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International Crystal Will Close

Company was founded in 1951; now plans to shutter in May

OKLAHOMA CITY�International Crystal Manufacturing Co.has announced plans to close its business in the next few months. According to its website, ICM plans to go out of business at the end of May, although the date depends on the availability of raw materials and the facilities it has sold.

Founded in 1951, the family-owned business manufactures �quartz crystals, oscillators, filters and TCXOs and VCTCXOs used in military applications, communications, microwave transmission, data acquisition and transmission� and also participates in research.

The company says it will honor all existing orders and will likely �be able to fill a limited amount of new orders dependent upon raw materials available,� according to its website. Customers can call (800) 725-1426 or email the company for more information.

�The closing of ICM is a game changer for the broadcast industry,� radio technical consultant and Radio World contributor Mark Persons told Radio magazine. �I understand they are the last manufacturer in the U.S. that makes crystals to order in quantities as little as one. Crystals typically cost $35 each.� Radio magazine was not able to independently confirm whether ICM was the only manufacturer that provides crystals in such small quantities. Ham operator Keith Hibbert (WB2VUO) compiled a list of crystal manufacturers in 2000, which may be useful.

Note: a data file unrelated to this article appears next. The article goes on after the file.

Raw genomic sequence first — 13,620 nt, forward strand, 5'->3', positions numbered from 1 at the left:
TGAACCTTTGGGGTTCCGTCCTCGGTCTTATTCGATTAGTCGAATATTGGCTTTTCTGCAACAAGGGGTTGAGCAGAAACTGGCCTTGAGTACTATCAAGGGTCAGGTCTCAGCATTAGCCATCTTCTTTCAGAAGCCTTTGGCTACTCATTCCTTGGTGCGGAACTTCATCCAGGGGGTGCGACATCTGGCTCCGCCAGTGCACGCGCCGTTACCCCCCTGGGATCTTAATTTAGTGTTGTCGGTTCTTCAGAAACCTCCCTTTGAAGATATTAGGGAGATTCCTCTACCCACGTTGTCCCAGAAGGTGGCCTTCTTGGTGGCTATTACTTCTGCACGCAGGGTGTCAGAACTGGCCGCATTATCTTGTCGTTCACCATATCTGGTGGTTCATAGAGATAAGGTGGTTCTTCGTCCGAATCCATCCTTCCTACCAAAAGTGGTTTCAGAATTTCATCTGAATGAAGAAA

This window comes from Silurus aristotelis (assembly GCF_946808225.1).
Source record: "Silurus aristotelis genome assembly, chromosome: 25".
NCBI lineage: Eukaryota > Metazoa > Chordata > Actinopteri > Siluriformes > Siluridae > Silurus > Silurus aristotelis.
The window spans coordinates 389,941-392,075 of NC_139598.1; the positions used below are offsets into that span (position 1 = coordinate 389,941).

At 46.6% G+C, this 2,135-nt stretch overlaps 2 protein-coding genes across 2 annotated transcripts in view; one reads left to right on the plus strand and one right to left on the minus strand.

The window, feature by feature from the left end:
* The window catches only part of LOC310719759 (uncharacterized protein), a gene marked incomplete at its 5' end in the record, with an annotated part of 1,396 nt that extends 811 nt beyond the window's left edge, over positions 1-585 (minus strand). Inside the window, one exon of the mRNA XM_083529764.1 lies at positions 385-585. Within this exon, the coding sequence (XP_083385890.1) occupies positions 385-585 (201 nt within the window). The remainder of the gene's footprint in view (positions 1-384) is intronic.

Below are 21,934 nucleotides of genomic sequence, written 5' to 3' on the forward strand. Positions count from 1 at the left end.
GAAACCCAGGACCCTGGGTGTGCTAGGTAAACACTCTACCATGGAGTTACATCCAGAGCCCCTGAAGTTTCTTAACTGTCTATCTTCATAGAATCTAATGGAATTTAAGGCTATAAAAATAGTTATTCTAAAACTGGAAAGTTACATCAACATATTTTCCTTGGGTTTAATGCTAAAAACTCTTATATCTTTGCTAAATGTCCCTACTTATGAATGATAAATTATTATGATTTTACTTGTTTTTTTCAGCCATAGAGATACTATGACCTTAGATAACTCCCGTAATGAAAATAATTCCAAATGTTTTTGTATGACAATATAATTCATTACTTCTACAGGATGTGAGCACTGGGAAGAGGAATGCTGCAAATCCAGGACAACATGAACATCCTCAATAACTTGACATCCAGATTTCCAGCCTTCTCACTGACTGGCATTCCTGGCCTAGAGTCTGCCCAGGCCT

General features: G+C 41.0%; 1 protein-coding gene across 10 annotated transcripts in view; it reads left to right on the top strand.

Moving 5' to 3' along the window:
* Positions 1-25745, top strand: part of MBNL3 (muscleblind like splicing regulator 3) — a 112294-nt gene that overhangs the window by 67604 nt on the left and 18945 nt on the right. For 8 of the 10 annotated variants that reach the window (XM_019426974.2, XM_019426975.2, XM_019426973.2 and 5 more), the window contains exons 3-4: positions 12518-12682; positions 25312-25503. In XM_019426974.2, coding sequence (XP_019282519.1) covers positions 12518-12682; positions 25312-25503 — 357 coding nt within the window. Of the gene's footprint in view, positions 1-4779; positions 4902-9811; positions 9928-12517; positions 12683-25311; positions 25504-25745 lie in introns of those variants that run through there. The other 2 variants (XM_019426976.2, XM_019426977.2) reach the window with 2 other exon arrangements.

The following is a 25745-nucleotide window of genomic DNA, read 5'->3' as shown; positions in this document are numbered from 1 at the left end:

Persons wrote in an email, �Maintenance of RPU (remote pickup) and STL (studio-transmitter-link) units, and AM transmitters that are more than 10 years old will be a real problem, if not impossible. That equipment uses cut-to-frequency oscillator crystals to put it on a specific frequency. Changing frequency on this equipment will have to rely on the few used crystals on hand in repair facilities. Don�t count on finding the right one for your equipment. The other problem is that crystals do not last forever. They often drift in frequency or quit working after ten or more years of use and need to be replaced.�

He continued, �The repair industry has been doing fine up until now with ICM. I typically repair and retune equipment that is 30 or more years old. It still works fine and makes original manufacturer�s specifications. Without ICM as a source, that equipment will have to be thrown out and replaced by units that are far more expensive than a simple repair job.

�For perspective, newer equipment uses synthesizers that employ a reference crystal whose frequency can be divided down. Those crystals are standard values that are made by the thousands at a time. They usually come in a module that includes the electronics to output a signal at one frequency, typically 10 MHz. Trying to retrofit an older transmitter or receiver design to work with a reference oscillator and divider is a bad choice. It could even degrade the equipment performance, which may then no longer make specifications.�

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